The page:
32¢ Computer Technology
Issue Date: October 8, 1996
City: Aberdeen Proving Ground, MD
Printed By: Ashton-Potter (USA) Ltd
Printing Method: Lithographed and engraved
Perforations: 10.9 x11.1
Since ancient times people have used calculating devices, but it wasn’t until 1946 that the first general-purpose digital computer was developed.
With the onset of World War II, the ballistic research laboratory at Aberdeen Proving Ground was in need of a more advanced way to prepare firing and bombing tables for the Army and Army Air Corps. Until that time, these calculations had been carried out on a continuous variable calculator, which was not only extremely slow, but also subject to frequent breakdowns.
In an effort to improve the efficiency of their equipment, the staff at Aberdeen began working closely with the University of Pennsylvania’s Moore School of Electrical Engineering. Through this coordinated effort a plan was also formulated to produce the world’s first “true” computer. Using this plan, two engineers from the Moore School went on to develop ENIAC (Electronic Numerical Integrator And Computer). Completed in 1946, it weighed more than 30 tons, and occupied more than 1500 square feet.
Used to calculate firing tables, as well as conduct top-secret research in the development of the hydrogen bomb, ENIAC ushered the world into the computer age and paved the way for smaller, more powerful computers.
Birth Of John Von Neumann
Mathematician and scientist John von Neumann was born on December 28, 1903, in Budapest, Hungary.
Von Neumann was considered a child prodigy. At only six years old, he could divide two eight-digit numbers in his head and joke with his father in classical Greek. He also learned English, French, German, and Italian and took a particular interest in history.
Von Neumann was a brilliant student, impressing his professors from an early age. By the time he was 19, he published two significant mathematical papers and provided the modern definition for ordinal numbers. Von Neumann was particularly fond of mathematics, but his father wanted him to purse a more lucrative career, so he encouraged him to study chemical engineering. Von Neumann then earned his PhD in mathematics at the same time as he earned his chemical engineering degree.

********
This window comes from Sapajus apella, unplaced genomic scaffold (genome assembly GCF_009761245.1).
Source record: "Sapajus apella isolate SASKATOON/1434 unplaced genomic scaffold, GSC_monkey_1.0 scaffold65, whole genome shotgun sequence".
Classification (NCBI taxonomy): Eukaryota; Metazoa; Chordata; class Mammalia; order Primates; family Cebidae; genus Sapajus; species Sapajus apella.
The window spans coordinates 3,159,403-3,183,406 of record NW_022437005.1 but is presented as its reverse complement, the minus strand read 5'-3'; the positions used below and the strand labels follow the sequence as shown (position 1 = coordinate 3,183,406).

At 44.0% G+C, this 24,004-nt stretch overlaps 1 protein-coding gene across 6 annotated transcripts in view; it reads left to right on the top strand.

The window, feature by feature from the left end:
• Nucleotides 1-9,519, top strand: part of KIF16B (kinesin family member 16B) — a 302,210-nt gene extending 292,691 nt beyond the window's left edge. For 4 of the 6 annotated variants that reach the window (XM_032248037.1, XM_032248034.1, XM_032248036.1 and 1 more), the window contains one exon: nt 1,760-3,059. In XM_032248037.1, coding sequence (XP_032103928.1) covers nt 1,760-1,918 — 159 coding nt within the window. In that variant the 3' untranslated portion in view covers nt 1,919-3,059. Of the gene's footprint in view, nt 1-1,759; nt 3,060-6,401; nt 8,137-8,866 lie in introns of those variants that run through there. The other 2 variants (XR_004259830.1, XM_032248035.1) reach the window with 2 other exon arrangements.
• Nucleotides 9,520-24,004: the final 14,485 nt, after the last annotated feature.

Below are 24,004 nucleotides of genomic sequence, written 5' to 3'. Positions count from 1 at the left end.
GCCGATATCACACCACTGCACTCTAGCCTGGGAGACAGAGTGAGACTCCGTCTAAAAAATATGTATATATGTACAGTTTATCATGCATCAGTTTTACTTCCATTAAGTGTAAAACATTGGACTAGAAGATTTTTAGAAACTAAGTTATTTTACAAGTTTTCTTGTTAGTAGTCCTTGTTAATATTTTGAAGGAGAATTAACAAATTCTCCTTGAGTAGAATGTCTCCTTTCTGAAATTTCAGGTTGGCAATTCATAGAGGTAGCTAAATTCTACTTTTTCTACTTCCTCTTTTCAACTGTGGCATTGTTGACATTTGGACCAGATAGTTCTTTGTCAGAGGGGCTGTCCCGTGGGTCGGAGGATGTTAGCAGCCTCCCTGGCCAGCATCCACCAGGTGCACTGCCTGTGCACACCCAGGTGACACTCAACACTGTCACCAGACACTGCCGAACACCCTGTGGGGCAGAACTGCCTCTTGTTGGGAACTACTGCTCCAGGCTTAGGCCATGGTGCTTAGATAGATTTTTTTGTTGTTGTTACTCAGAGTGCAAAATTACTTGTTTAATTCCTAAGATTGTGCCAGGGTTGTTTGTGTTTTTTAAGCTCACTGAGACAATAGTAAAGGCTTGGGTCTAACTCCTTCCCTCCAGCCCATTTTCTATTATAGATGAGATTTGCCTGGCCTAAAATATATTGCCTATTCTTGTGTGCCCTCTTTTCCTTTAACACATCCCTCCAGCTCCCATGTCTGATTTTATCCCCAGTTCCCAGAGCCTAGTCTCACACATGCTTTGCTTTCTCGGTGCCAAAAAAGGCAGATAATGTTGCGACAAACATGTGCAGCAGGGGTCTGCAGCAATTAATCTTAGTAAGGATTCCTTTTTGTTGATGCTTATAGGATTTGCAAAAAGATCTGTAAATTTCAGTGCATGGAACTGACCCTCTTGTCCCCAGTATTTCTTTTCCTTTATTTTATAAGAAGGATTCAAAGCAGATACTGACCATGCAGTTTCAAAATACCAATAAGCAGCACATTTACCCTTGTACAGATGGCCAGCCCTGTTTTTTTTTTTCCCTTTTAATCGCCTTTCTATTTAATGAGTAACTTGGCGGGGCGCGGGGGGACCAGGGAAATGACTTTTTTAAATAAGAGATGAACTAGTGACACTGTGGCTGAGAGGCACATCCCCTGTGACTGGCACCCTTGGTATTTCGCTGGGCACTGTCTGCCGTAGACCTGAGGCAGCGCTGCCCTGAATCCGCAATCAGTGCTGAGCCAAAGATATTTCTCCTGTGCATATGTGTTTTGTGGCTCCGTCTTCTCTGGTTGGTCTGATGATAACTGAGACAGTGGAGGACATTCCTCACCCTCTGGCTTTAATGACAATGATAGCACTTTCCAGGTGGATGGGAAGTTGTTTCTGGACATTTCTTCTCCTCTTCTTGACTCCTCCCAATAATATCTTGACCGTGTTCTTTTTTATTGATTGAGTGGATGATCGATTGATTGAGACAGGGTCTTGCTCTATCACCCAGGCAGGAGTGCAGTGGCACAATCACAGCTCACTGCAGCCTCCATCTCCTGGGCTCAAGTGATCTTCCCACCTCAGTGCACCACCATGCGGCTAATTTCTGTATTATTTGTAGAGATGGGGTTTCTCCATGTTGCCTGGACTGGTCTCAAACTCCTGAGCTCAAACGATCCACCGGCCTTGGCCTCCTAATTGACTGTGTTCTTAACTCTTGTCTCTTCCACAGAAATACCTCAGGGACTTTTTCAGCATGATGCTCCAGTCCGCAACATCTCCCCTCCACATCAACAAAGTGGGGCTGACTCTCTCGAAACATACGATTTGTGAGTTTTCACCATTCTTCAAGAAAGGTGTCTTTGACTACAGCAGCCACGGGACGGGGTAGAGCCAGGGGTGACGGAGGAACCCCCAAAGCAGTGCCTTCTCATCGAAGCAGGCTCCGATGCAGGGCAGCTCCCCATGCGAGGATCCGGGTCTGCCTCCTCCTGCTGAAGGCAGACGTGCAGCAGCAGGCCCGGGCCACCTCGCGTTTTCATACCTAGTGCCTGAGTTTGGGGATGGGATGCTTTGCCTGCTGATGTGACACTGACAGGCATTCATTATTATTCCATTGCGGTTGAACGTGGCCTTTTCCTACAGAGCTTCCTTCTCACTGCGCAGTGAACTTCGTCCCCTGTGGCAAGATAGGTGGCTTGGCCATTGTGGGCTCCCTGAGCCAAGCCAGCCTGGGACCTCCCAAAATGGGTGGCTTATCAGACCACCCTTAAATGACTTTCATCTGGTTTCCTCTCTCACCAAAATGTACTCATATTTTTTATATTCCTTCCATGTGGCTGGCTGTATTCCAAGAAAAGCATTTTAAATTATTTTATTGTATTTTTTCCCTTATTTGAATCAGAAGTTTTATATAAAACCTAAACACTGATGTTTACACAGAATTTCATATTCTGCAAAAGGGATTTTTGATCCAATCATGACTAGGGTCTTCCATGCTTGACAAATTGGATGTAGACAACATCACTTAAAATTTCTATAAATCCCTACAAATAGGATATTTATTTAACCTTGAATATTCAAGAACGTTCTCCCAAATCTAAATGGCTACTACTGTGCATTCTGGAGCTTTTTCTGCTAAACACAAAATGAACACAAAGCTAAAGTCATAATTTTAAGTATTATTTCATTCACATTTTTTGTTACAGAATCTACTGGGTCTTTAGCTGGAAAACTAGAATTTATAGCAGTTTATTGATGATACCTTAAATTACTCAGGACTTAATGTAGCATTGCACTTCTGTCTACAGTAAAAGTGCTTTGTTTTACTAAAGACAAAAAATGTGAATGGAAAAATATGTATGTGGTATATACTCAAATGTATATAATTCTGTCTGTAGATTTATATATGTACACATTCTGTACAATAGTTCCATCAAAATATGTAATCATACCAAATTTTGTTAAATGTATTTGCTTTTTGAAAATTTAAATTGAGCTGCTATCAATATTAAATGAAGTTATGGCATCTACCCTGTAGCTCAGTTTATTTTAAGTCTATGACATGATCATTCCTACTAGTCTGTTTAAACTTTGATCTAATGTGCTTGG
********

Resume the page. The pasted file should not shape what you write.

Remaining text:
Von Neumann began teaching at the University of Berlin in 1928. He was the youngest Privatdozent (a type of teacher) in the university’s history. Von Neumann began producing mathematic papers quickly – about one per month. Then in October 1929, he was offered a teaching position at Princeton University and left for the US.
Von Neumann taught at Princeton until 1933 before being offered a lifetime professorship at the Institute for Advanced Study (IAS) in New Jersey. As a professor, he was notorious for dashing out equations and erasing them before students could copy them. He had a fun-loving nature and enjoyed Yiddish and odd jokes. He preferred to work in a noisy, chaotic environment. Von Neumann often played German marches very loud on his phonograph, which bothered Albert Einstein and others in nearby offices. Also, he loved to read so much, he often did it while driving, which led him to get a number of tickets. In 1937, he became a naturalized citizen of the United States.
Von Neumann’s early interests were logic and theory, like the mathematical Game Theory later used to devise military strategy. He was also a major contributor to quantum mechanics and helped create the atomic bomb for the Manhattan Project in Los Alamos, New Mexico.
After World War II, von Neumann worked to develop large scale, high-speed electronic computers with stored programs. His design of the IAS computer – the von Neumann Architecture – became the model for most of its successors. Von Neumann spent his later years as a consultant or member of a number of projects and groups, including the Armed Forces Special Weapons Project (AFSWP), the CIA, the General Advisory Committee of the Atomic Energy Commission, the Lawrence Livermore National Laboratory, and the Scientific Advisory Group of the United States Air Force.
In 1955, he was made commissioner of the Atomic Energy Commission. The following year, President Eisenhower awarded him the Presidential Medal of Freedom for his service in furthering the security of the United States. Von Neumann died on February 8, 1957, two years after being diagnosed with cancer. Several awards bear his name, as well as a crater on the Moon and a university in Hungary.